TEACHER TENURE
By: Christina J. Johns

The best one liner I ever heard about tenure is the following:

The tenure system promotes obsequious behavior from teachers before they get it and outrageous behavior afterward.

It's amusing, and may be true for a small handful of teachers, but not for most.

Tenure does, in part, what it was intended to do - i.e., provide some small measure of protection for people whose job it is to teach critical thinking and intellectual inquiry, both of which require the free exchange of what are often controversial ideas. Lazy and ineffectual teachers may be a problem, but not a big one.

Almost every teacher I know spends countless hours working to make the classroom experience more challenging, more exciting, more interesting and more valuable for students. Most teachers I know are genuinely concerned with their students and work diligently to see that rare look of true intellectual awakening on their faces.

Most teachers I know work much longer and much harder than any administrator I've ever come in contact with. And, I'd be willing to lay money on the fact that they work longer and harder than the members of the legislature who have been so vigorously attacking them and their right to tenure. And teachers are not working or making deals over power lunches subsidized by lobbyists, they are working in modest homes on what is laughingly called their "own" time. Many of them are actually subsidizing the public institutions they work for by buying equipment, supplies and materials the school system fails to provide.

To hear some of the members of the legislature tell it, if we just get rid of tenure and all those lazy teachers, the school system will be just be hunky dorie. I don't think so. .

Teachers and tenure may be an easy target. But this is just one more instance of seizing on a quick-fix simplistic solution to a problem neither the legislature nor the society wants to deal with or admit.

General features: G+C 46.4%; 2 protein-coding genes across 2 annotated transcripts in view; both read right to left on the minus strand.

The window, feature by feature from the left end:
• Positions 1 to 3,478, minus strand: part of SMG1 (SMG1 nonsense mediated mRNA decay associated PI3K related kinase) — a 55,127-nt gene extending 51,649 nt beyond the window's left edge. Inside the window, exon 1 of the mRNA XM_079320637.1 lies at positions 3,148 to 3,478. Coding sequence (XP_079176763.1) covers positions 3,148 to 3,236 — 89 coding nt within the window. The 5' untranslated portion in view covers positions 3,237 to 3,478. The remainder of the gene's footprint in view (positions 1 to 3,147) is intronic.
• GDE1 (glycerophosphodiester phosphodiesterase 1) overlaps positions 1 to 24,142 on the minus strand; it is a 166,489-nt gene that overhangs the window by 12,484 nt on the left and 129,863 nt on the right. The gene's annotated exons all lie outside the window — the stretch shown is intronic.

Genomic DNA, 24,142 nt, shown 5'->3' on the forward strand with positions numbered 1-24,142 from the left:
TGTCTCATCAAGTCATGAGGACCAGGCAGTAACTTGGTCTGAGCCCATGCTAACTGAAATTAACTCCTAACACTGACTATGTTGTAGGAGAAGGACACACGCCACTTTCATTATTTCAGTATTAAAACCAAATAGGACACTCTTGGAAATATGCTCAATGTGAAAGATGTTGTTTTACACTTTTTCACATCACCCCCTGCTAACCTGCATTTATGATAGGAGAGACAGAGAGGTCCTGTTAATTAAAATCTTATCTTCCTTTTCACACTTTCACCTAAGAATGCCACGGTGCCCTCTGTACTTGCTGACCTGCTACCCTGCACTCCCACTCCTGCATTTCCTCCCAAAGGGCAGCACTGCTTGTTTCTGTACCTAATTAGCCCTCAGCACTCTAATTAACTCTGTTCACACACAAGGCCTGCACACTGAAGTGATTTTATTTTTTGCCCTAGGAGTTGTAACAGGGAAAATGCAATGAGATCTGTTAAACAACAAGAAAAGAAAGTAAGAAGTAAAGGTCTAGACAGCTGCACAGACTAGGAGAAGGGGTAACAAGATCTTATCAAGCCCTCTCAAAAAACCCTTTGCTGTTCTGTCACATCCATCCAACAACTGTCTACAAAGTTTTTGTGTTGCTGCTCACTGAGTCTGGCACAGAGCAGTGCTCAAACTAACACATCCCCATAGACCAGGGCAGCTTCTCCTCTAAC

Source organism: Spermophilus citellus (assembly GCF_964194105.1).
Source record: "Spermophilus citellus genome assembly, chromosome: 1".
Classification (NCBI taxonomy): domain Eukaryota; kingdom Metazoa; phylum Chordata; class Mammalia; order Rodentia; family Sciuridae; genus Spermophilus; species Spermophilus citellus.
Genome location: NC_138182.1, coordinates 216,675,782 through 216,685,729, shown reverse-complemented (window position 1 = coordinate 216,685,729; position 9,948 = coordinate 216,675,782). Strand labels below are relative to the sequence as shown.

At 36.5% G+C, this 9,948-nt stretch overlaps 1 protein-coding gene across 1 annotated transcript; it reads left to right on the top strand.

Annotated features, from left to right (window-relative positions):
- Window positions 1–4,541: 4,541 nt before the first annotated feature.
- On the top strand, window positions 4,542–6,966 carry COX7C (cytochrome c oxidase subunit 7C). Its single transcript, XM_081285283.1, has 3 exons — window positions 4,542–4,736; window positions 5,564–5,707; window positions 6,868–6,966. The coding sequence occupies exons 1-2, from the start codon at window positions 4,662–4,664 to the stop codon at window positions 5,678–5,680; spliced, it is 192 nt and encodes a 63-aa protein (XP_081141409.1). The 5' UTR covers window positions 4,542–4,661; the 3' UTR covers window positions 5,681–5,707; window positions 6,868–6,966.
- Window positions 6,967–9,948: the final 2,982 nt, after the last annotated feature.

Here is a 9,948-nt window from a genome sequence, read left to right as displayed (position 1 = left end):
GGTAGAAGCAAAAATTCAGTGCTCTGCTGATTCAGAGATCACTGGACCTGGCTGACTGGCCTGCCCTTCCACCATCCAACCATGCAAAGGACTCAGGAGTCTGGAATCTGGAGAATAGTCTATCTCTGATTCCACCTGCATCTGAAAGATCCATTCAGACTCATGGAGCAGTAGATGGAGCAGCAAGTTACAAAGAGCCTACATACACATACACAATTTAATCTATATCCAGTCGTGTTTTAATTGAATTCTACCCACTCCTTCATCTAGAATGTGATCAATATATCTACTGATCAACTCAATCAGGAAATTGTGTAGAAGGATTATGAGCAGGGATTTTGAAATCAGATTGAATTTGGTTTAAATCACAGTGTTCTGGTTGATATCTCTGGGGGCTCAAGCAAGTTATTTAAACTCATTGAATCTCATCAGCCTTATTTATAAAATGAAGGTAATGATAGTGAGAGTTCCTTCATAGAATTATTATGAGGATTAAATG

Quality instruction in schools and universities is not primarily hampered by the sloth promoted by the tenure system. Quality instruction is hampered because teachers find it difficult to teach anymore. During my years as a university professor (and remember this is at the university level, where students are paying to attend college) I have had students curse me openly in the classroom, tell me in front of a classroom of other students they were not going to take this Bull ____ from me anymore, and walk out of my classroom telling me their reason for doing so was none of my business.

I have had male students throw books across the classroom in a fit of temper, pound the door of my classroom with fists in a rage, make obscene gestures to me from the back of the room, light up a marijuana cigarette in my classroom, and I had one male student lean across my desk putting his face within inches of mine, stare me straight in the eye and snort phlegm down his throat in at attempt to disgust and intimidate me.

I have had a male student scream in fury down a hallway at me, ordering me to get a male member of the faculty for him to talk with.

You might think that students like this don't belong in a university setting, but when teachers try to have such students removed from their classrooms, they are often not backed up by administrators who refuse to take action and warn in ominous tones that the student may "cause trouble" or "go to the President" or that horrors of horrors the student's parents "might phone."

No teacher can teach in such an environment. And taking away teacher tenure is not going to change it. In fact, taking away teacher tenure will just add to the vulnerability teachers feel, caught between students, administrators and parents, and help to ensure that everybody who can get out of teaching will get out of teaching. There are far too few material rewards as it is.

My next door neighbor is a secondary school teacher. At the moment she teaches in a special school. When, due to budget cuts they threatened to put her back in a regular classroom, I asked her what she was going to do. She looked past me for a few seconds, thinking. "Before I go back into a regular classroom, I'll get a job at WalMart." She replied. I know her well enough to know she will.


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